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The Weekend Neos Kosmos : 16 April 2016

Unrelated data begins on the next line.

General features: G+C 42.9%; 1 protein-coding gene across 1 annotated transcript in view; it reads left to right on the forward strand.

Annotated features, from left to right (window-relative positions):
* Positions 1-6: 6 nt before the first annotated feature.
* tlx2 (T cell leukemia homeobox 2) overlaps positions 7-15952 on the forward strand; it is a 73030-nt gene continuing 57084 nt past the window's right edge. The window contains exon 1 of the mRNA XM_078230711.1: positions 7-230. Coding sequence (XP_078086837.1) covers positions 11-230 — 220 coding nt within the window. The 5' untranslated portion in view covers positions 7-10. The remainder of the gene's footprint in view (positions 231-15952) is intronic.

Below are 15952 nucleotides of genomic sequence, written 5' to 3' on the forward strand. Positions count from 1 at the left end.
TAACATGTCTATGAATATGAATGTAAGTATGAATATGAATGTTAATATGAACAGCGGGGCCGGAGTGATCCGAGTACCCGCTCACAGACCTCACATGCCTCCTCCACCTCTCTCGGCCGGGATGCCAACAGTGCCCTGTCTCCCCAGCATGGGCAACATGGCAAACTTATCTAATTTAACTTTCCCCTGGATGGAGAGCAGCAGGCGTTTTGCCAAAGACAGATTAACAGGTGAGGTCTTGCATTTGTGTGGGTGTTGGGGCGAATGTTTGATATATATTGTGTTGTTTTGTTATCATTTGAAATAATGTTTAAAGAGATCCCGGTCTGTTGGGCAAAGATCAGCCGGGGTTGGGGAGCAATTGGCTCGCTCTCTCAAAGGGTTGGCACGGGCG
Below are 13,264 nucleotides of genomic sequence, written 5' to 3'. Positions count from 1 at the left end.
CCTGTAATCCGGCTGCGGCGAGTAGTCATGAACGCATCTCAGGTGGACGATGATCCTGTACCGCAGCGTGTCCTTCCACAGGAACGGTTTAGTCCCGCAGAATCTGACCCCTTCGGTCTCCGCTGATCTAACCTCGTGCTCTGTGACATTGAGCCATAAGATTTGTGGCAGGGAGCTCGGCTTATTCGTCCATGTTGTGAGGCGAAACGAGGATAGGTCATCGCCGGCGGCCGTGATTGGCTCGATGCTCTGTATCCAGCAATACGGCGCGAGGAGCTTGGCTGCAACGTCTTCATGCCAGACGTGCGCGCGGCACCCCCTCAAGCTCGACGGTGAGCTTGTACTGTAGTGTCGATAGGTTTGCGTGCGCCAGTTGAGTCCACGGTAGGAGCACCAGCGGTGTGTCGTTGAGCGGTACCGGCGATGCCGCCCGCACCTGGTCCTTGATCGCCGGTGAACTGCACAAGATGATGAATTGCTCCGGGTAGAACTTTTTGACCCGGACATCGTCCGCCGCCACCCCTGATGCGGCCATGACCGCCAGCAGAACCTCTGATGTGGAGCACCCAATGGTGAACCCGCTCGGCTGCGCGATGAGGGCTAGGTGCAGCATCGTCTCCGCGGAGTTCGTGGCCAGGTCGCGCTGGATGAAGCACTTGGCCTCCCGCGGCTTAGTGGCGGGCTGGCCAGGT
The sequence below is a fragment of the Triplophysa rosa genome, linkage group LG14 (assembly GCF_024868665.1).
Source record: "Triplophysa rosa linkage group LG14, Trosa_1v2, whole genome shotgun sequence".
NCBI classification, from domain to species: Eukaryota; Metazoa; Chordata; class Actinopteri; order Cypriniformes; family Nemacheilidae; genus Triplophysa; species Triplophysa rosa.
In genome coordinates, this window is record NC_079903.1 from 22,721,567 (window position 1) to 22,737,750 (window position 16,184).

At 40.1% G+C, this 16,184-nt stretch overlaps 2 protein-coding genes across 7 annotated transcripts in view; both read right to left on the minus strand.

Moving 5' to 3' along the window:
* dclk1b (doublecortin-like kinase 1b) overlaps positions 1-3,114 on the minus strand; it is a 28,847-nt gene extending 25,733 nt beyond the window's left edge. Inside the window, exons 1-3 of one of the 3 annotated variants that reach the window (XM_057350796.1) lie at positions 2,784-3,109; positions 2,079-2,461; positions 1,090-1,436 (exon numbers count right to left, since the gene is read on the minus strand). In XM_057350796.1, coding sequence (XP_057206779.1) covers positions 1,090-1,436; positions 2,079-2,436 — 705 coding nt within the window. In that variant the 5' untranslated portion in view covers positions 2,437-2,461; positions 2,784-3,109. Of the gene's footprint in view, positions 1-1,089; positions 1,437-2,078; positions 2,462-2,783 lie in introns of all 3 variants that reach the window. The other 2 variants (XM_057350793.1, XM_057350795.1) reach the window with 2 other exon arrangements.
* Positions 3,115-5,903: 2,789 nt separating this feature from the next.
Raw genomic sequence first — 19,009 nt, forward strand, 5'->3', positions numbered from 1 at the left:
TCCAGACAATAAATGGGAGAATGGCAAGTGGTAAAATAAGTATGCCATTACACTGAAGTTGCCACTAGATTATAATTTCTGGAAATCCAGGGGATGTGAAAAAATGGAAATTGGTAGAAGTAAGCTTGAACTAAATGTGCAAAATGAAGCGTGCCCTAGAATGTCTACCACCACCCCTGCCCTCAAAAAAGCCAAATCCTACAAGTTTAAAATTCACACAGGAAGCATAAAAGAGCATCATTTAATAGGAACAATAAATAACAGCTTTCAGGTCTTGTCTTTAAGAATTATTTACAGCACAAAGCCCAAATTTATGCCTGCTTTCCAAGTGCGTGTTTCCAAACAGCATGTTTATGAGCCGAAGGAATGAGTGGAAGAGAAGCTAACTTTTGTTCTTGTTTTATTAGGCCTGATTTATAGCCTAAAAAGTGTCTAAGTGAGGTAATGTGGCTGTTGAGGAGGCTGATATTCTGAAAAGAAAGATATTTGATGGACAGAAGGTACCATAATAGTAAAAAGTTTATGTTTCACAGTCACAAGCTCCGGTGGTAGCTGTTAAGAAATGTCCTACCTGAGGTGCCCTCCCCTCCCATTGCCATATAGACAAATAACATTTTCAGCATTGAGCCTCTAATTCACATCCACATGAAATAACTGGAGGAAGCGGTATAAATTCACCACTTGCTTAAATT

12 THE WEEKEND NEOS KOSMOS | SATURDAY 16 APRIL 2016 DIGITAL.NEOSKOSMOS.COM Estrella: Thessaloniki’s culinary star ‘Food anarchist’ Dimitris Koparanis, a self-taught cook turned acclaimed chef, talks about changing the Greek food mentality ANASTASIA TSIRTSAKIS hen it comes to brunch, Australia has garnered a world-wide reputation for innovation, with people across the country, and in particular Melburnians, spoilt for choice. But when it comes to the foodie W scene in Thessaloniki, there's one name on everyone's lips and that is Dimitris Koparanis. The food blogger and chef, who heads the now world-famous Estrella restaurant in the cosmopolitan city, is turning diner's tastebuds on their heads. Through constant experimentation, study and research, Koparanis has developed menu ideas which embody the very essence of what excites him about food: simple, disctinctive and edgy flavours, achieved by using ingredients in a way that tells a story. "My favourite ingredients to work with are leguminous vegetables, fresh vegetables - straight from the garden, culinary herbs, olive oil and last but not least, humour!" he says. Though his repertoire has grown over the years, it always comes back to his renowned hybrid dessert: the bougatsan. Half-Thessaloniki, halfParis, the croissant is filled with the thick custard of a traditional Greek bougatsa. It's fair to say, we can't wait to see what he'll create next. Neos Kosmos reached out to Koparanis to discuss his back story and what he thinks has made Estrella the hotspot that it is today. How did you get into cooking? When it comes to cooking, I'm selftaught. I was actually a food blogger and I started cooking in 2010 in an attempt to give back and show some appreciation to my followers. I started out working at Ergon, the first restaurant by the owners of Estrella, and also at Sani in Halkidiki. How long have you been at Estrella? I started at Estrella in March 2013, where I took on the role of creative director. What this has entailed is making decisions about things like the character of the restaurant, the direction of the menu, if it would be 'avant garde', 'fast casual', 'street food' or whatever else. Also how we Creative director Dimitris Koparanis. PHOTO: VASILIS KARKATSELIS. will serve the food, and the direction we would take with marketing strategies. And all of this would have to ultimately come together with a menu that is genuinely tasty and popular among diners. What do you think are the strengths of Estrella? What has made it so popular? Estrella is a new type of restaurant, you could even say it is postmodern, where the food functions unto itself beyond the space, and beyond the restaurant's design. The space is very basic, it has all the necessities. It is a corner space, with mainly glass partitions and a few tables. By moving away from what has been the norm for restaurants - a focus on the interior design - the food can be the ultimate protagonist in this space. The food that we're doing at Estrella sells itself, rather than as part of the restaurant. This is the new element that we have introduced; so that we're not relying on the restaurant's design, but instead placing significance on the food alone. What do you enjoy cooking most? Do you have any signature dishes? Our menu is basically breakfast and brunch, which is served all day. It mainly consists of eggs, omelettes, the 'Ottoman burger' inspired by the Ottoman history of the city, the #bougatsan - the first Greek dish to go viral, the breakfast pizza (a pizza made with the same dough of Thessaloniki's famous koulouri, topped with fried eggs and bacon), a breakfast gyro with chicken and tirokafteri (spicy feta and capsicum dip) and egg, and also a dish with 63° eggs, which we have named #eggjob, served with crispy angel hair and cheezels. For this season's new menu, my inspiration so far has been popular culture. What are your influences when it comes to food? I'm inspired by many things, all of which have nothing to do with food, from history to fashion, cinematography, books. Also various things that I remember or something I see on the road. Can you tell me about the food scene in Thessaloniki? Has it changed over the years? Thessaloniki is a restless city; there's always something happening and people constantly want something new. But this doesn't mean that there isn't space for more classic options. In general terms, it is a city that loves food and what we call food culture. For more information and recipes, visit www.thefoodieanarchist. wordpress.com/ or visit Estrella's tumblr: www.bougatsan.tumblr.com/ Roasted beets with goat’s cheese When it comes to cooking beets, they need a little time and patience to become soft and sweet. This vegetable goes best with a slightly acidic goat cheese, along with a little nutmeg and fresh herbs. Serves 4 Ingredients: 1kg beetroot 200g + extra 200g of goat's cheese 100g pinenuts a bunch of basil, finely chopped a bunch of parsley, finely chopped 2 tablespoons of olive oil 500g yoghurt 1 egg pepper Method: Clean the beetroot, making sure to leave the skin on. Wrap them in aluminium foil and bake in a pre-heated oven at 180° until tender. Allow the beetroot to cool down before removing the skin. Cut them into thin slices and mix through the olive oil. In a bowl, mix 200g of the goat's cheese with the pinenuts, pepper and herbs. Spread the slices of beetroot on a baking tray. When the layer is complete, spread a layer of the goat's cheese mixture on top. Repeat until you have at least three layers. In another bowl, whisk the egg, adding the yoghurt and the remaining 200g of goat's cheese. Spread this mixture on top of the final layer of beetroot. Place in the oven and cook at 180°, until a crisp top develops. Allow to cool for a few minutes before serving. #PRETTYECLAIR: the home-made version The #prettyeclair is a fresh take on the wellknown eclair, and is reminiscent of tsoureki (Greek Easter bread). They are served with a combination of flavours made from local ingredients and are addictively delicious. Makes 15 Ingredients: 125ml water 60g butter salt sugar 70g all-purpose flour 3 eggs kakoule powder mahlepi spice Method: Place all ingredients except the eggs and flour in a pot over low heat, and stir until the mixture reaches boiling point. Add the flour and continue stirring until the mixture is firm and isn’t sticking to the sides. Remove from the heat and leave to cool to room temperature. Transfer the mixture to the mixer, and add the eggs one at a time, mixing until the dough is shiny. Place the mixture in a piping bag and pipe into the shape of an eclair, about 12cm long. Bake in a pre-heated oven at 180° for 20 minutes. When they are ready, they will have risen and be nice and shiny in colour. In every eclair make a small hole and allow to cool in the oven with the door open. Then fill them with a filling of your choice. Eclairs pair well with chocolate cream, cream cheese, honey and honeycomb, or even frozen yoghurt. Get creative and enjoy.